In January 1969, Suahm Dosa died. However, prior to his death he gave the Hwarang title of Do Joo Nim ("Owner of The Way") to Joo Bang Lee.[1] Because the younger brother was the one still in Korea and, in Suahm Dosa's eyes, the one who cared more about the art, Suahm Dosa gave him the title. This action angered Joo Sang Lee, and led to an estrangement between the brothers in later years.

In 1972, Joo Bang Lee moved to California, taking the World Headquarters of Hwa Rang Do with him. Joo Bang Lee currently claims the title of "Supreme Grand Master" of Hwa Rang Do; it is believed by his adherents that he is the 58th successive holder of the Do Ja Nim title.[2]

Technique structure

Hwa Rang Do is a martial art with over 4,000 techniques, as well as 108 weapons. These are taught in a progression as a student gains sashes (items to signify skill level attained), with many of the more difficult ones only taught after a black sash is achieved. Due to the extensive nature of the curriculum, typically attaining a black sash may take between 8 – 15 years. More dedicated students may possibly achieve it in less.

The sashes

In Hwa Rang Do, practitioners are given sashes to signify their progression through the martial art. Before first dan (first black sash), the belt order goes from white to half-black:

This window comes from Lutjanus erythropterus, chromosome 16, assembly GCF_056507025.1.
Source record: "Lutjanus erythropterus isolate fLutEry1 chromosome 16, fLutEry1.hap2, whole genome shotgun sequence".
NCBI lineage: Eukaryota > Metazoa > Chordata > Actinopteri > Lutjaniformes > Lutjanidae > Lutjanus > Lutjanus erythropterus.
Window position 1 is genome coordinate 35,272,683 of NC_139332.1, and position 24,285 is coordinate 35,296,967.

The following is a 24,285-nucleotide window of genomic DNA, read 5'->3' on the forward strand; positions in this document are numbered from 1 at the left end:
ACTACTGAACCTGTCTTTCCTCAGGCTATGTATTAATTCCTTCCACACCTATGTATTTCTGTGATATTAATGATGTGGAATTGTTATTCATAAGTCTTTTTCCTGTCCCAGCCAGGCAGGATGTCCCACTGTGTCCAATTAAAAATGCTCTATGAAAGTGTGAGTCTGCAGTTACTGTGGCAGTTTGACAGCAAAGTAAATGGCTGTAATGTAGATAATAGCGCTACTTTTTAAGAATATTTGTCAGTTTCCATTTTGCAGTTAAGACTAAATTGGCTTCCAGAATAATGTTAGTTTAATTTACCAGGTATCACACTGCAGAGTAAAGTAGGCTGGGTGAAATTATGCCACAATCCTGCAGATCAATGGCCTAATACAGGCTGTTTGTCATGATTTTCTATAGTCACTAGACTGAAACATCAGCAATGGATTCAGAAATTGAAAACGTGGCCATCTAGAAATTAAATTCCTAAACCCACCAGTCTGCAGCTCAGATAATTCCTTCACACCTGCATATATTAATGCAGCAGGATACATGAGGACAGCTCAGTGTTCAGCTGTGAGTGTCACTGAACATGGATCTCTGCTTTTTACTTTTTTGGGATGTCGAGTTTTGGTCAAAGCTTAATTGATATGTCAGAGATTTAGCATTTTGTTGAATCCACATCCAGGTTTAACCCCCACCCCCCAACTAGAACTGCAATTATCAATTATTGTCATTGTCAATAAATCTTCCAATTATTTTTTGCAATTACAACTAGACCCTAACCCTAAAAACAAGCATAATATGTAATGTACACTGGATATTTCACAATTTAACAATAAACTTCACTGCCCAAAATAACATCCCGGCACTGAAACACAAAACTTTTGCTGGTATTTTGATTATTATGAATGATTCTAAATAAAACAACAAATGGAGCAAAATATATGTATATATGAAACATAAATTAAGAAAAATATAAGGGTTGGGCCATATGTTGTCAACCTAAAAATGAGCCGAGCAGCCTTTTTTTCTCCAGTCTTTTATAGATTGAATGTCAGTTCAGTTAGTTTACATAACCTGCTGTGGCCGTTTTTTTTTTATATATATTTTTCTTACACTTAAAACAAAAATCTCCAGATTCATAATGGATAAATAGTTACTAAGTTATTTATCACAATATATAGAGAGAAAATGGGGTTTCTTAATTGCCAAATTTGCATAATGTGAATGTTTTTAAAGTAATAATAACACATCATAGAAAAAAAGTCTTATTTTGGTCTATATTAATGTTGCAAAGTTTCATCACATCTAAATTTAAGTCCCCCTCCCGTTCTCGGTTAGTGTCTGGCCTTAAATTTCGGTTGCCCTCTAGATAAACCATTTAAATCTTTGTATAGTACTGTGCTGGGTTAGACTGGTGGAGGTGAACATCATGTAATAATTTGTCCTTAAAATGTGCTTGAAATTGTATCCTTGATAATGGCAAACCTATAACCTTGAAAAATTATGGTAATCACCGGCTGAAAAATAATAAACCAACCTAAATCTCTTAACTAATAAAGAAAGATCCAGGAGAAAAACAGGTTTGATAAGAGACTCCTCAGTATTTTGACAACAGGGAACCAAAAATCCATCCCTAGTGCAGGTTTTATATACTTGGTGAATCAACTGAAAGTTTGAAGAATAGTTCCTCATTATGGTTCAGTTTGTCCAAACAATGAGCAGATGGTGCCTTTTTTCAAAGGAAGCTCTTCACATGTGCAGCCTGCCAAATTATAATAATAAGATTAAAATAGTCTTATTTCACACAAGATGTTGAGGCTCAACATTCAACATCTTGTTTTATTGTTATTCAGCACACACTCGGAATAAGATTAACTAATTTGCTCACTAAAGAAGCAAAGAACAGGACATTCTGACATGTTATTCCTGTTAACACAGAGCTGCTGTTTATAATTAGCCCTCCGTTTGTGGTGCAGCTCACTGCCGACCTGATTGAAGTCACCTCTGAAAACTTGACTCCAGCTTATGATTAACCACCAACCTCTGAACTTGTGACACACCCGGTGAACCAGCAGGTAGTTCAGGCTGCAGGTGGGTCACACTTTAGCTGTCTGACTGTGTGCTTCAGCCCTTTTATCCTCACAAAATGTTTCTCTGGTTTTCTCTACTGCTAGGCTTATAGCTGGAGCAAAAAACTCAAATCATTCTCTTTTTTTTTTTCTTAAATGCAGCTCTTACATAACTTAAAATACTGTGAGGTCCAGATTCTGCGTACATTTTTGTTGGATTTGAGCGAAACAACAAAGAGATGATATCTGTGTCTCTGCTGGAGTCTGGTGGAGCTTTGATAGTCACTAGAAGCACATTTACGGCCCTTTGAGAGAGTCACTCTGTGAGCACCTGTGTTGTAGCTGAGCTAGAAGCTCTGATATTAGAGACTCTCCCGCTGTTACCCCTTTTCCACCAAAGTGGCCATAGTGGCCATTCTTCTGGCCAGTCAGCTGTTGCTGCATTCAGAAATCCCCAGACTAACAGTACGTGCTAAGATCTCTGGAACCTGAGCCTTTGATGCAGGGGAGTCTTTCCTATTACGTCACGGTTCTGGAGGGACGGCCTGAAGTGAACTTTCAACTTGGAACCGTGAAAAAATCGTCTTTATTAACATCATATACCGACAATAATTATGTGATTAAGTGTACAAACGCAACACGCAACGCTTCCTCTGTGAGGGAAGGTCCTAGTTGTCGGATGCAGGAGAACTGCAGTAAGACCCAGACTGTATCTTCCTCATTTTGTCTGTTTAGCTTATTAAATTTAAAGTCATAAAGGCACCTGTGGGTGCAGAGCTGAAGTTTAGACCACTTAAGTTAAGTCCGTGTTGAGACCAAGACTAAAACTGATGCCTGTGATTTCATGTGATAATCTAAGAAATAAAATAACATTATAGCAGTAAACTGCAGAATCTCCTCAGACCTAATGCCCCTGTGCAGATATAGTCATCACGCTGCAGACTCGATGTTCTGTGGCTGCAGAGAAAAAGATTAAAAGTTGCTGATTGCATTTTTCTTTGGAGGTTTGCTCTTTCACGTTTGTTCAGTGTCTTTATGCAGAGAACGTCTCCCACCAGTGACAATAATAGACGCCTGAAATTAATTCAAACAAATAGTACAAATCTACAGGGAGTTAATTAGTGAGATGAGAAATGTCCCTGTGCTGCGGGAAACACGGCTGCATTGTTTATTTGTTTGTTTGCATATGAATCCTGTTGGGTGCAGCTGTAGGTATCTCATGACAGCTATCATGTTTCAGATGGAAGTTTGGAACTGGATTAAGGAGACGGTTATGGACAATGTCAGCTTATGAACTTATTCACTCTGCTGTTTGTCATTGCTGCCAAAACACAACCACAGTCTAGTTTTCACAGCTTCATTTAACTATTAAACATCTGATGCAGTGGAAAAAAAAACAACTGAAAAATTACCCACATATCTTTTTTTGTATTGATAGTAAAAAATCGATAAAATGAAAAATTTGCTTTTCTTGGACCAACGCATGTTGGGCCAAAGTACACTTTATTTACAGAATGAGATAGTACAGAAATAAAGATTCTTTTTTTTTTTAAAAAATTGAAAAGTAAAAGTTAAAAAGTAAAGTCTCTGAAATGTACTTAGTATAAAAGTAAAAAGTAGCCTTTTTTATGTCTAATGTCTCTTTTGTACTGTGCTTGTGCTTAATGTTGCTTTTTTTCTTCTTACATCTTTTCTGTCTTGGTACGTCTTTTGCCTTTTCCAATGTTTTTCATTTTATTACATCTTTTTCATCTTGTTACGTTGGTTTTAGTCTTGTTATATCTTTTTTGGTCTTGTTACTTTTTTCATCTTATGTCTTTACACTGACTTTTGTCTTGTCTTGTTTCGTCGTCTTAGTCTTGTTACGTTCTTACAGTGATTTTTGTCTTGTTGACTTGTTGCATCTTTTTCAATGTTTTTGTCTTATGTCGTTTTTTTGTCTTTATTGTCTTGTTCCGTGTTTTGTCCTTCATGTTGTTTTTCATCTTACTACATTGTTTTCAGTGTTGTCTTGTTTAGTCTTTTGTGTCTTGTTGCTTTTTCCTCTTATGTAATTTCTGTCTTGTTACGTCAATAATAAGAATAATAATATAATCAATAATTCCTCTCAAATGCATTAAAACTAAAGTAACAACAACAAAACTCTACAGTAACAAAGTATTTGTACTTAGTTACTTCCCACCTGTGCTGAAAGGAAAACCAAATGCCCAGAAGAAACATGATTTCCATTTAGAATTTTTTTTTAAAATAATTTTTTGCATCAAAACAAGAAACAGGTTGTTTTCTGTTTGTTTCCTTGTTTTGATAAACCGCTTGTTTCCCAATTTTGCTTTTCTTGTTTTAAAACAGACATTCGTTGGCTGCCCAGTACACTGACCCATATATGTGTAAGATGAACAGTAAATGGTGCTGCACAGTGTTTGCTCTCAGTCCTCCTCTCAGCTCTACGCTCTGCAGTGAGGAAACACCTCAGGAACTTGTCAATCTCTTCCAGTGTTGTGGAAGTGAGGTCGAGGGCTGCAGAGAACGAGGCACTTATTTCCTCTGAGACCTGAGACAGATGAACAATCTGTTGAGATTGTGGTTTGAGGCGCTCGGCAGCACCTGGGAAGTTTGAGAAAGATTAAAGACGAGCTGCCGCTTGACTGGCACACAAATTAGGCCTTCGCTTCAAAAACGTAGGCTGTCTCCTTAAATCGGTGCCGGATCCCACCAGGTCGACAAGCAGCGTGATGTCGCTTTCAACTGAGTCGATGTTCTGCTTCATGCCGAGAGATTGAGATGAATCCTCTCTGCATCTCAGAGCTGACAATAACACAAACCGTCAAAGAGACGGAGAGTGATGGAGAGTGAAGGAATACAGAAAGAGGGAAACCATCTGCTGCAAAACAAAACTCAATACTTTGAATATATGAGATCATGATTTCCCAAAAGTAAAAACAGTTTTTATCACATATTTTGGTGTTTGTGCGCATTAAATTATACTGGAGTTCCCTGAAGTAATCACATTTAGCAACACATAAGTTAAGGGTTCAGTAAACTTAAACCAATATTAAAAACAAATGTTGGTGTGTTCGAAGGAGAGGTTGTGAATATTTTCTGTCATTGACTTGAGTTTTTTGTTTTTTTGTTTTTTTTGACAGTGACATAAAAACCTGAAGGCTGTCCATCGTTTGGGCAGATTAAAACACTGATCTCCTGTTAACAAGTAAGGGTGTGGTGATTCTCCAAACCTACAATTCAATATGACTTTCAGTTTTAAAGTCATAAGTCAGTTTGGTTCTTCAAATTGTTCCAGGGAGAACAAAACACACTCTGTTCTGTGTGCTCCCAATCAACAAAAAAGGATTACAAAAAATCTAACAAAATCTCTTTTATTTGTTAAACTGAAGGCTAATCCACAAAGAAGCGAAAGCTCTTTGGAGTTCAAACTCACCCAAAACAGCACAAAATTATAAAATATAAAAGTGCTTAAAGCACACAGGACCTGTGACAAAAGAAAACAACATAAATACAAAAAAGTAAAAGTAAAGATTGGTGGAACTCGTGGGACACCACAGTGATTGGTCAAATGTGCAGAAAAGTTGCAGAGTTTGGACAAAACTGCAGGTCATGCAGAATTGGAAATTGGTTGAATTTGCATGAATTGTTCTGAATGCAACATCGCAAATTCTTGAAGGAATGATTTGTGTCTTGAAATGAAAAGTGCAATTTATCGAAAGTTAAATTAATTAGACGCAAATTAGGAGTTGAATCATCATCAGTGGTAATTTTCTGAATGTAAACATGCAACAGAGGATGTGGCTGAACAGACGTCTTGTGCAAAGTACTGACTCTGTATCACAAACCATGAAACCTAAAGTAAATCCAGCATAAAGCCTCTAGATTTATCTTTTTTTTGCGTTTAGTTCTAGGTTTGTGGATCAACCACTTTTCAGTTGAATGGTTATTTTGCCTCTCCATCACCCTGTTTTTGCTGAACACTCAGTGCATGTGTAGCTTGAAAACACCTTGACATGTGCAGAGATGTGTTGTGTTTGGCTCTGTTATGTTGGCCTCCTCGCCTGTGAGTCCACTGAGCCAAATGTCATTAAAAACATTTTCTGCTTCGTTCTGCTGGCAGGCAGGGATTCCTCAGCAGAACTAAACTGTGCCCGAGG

• White Sash: Goo Kub (ninth grade)
  • Orange Sash: Pal Kub (eighth grade)
  • Yellow Sash: Chil Kub (seventh grade)
  • Green Sash: Yuk Kub (sixth grade)
  • Purple Sash: Oh Kub (fifth grade)
  • Blue Sash: Sa Kub (fourth grade)
  • Brown Sash: Sam Kub (third grade)
  • Red Sash: E Kub (second grade)
  • Half-black sash: Il Kub (first grade)

After receiving a black sash, a practitioner earns the title Jo Kyo Nim (or alternatively, Yu Dan Ja), and can now be an instructor. In addition, every degree of black sash has its own title, and shows a respective knowledge level. Note that there can only ever be one ninth degree and one tenth degree at any one time.

  • Cho Dan: first degree black sash. Title: Jo Kyo Nim (Assistant instructor)
  • E Dan: second degree black sash. Title: Kyo Sa Nim (Instructor)